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Alderson, Thomas Hopper

Date of birth:
September 15th, 1903 (Sunderland, Co., Durham, Great Britain)
Date of death:
October 28th, 1965 (Driffield, Yorkshire, Great Britain)
British (1801-present, Kingdom)


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Second World War (1939-1945)
Detachment leader
ARP Rescue party, ARP Bridlington Yorkshire, Air Raid Precautions (ARP), Home Office, British Government
Awarded on:
September 30th, 1940
For sustained gallantry, enterprise and devotion to duty during enemy air raids.
A pair of semi-detached houses at Bridlington was totally demolished in a recent air raid. One woman was trapped alive. Alderson tunnelled under unsafe wreckage and rescued the trapped person, without further injury to her.
Some days later, two five-story buildings were totally demolished and debris penetrated into a cellar in which eleven persons were trapped. Six persons in one cellar, which had completely given way, were buried under debris. Alderson partly effected entrance to the cellar by tunnelling 13 to 14 feet under the main heap of wreckage and for three and a half hours, he worked unceasingly in an exceedingly cramped condition. Although considerably bruised he succeeded in releasing all the trapped persons without further injury to themselves.
The wreckage was unsafe and further falls were anticipated; coal gas leaks were of a serious nature and there was danger of flooding from fractured water pipes. Despite these dangers and enemy aircraft overhead, the rescue work was continued.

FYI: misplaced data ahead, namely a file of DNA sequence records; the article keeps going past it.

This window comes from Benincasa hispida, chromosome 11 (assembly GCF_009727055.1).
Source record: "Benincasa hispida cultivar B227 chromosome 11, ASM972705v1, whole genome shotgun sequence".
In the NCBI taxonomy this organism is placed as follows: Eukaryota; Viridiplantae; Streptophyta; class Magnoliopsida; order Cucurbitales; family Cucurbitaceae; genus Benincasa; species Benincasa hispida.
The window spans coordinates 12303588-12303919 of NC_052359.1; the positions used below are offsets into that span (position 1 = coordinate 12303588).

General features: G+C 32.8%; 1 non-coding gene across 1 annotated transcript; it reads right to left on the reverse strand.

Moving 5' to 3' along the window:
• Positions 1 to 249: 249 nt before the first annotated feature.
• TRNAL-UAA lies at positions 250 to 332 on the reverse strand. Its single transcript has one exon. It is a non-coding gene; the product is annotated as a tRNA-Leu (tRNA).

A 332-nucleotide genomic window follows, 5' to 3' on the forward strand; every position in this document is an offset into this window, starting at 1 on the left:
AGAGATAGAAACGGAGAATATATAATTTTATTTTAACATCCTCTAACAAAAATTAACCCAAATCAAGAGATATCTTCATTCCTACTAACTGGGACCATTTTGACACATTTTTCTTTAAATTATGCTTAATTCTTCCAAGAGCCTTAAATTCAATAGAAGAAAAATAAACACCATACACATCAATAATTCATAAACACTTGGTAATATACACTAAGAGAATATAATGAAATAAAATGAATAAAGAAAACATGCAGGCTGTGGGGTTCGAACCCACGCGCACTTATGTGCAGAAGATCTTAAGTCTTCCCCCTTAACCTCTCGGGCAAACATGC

On a third occasion some four-story buildings were totally demolished. Five persons were trapped in a cellar. Alderson led the rescue work in excavating a tunnel from the pavement through the foundations to the cellar; he also personally tunnelled under the wreckage many feet into the cellar and rescued alive two persons (one of whom subsequently died) from under a massive refrigerator, which was in danger of further collapse as debris was removed.
A wall, three storeys high, which swayed in the gusty wind, was directly over the position where the rescue party was working. This was likely to collapse at any moment. Alderson worked almost continuously under the wreckage for five hours, during which time further air warnings were received and enemy aircraft heard overhead.
By his courage and devotion to duty without the slightest regard for his own safety, he set a fine example to the members of his Rescue Party, and their team work is of the highest praise.

Mr. Alderson's George Cross, Defence Medal and 1953 Coronation Medal are on display in the Victoria Cross & George Cross Gallery, located in the Imperial War Museum, London, Great Britain.

George Cross
Queen Elizabeth II's Coronation Medal 1953